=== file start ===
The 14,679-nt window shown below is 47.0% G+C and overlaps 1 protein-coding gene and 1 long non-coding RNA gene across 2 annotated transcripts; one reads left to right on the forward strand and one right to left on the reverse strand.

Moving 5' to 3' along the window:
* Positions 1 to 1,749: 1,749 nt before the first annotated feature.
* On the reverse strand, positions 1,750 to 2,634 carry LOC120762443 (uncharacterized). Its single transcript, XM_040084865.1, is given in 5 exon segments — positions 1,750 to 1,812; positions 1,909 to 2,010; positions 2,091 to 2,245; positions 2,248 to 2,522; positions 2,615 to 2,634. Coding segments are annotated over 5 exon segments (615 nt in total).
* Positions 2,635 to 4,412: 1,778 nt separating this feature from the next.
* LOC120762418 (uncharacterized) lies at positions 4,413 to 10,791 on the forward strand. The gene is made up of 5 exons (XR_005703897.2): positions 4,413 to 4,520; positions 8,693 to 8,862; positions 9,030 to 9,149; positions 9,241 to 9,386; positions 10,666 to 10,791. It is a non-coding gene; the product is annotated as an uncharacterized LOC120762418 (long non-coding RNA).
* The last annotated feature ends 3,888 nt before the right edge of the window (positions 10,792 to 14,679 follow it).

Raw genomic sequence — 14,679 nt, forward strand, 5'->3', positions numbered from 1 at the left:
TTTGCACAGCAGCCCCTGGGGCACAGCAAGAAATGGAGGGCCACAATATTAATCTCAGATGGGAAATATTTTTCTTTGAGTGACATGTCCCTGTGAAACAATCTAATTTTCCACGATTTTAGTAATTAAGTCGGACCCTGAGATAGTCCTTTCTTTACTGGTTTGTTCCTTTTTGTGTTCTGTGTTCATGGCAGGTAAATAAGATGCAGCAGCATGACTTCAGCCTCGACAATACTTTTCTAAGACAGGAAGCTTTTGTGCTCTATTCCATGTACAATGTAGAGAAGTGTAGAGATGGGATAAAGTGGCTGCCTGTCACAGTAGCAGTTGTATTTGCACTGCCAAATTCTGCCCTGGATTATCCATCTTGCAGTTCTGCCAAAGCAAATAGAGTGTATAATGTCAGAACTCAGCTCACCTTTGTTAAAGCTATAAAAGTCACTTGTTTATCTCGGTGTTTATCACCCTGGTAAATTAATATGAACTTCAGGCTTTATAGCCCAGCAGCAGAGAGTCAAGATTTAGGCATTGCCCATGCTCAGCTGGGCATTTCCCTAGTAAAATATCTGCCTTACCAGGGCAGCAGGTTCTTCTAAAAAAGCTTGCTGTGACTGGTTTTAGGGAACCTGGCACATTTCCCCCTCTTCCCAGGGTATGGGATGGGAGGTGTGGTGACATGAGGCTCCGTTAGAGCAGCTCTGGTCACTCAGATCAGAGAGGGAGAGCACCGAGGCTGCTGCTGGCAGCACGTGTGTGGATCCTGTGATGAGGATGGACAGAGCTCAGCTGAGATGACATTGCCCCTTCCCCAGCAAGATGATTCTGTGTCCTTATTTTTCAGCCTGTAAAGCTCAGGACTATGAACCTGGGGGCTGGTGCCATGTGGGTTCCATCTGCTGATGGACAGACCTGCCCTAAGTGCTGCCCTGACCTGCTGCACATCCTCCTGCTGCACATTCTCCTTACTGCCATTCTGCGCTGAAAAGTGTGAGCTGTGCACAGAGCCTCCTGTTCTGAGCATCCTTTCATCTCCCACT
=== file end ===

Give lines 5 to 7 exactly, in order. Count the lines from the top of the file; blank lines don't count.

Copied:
* Positions 2,635 to 4,412: 1,778 nt separating this feature from the next.
* LOC120762418 (uncharacterized) lies at positions 4,413 to 10,791 on the forward strand. The gene is made up of 5 exons (XR_005703897.2): positions 4,413 to 4,520; positions 8,693 to 8,862; positions 9,030 to 9,149; positions 9,241 to 9,386; positions 10,666 to 10,791. It is a non-coding gene; the product is annotated as an uncharacterized LOC120762418 (long non-coding RNA).
* The last annotated feature ends 3,888 nt before the right edge of the window (positions 10,792 to 14,679 follow it).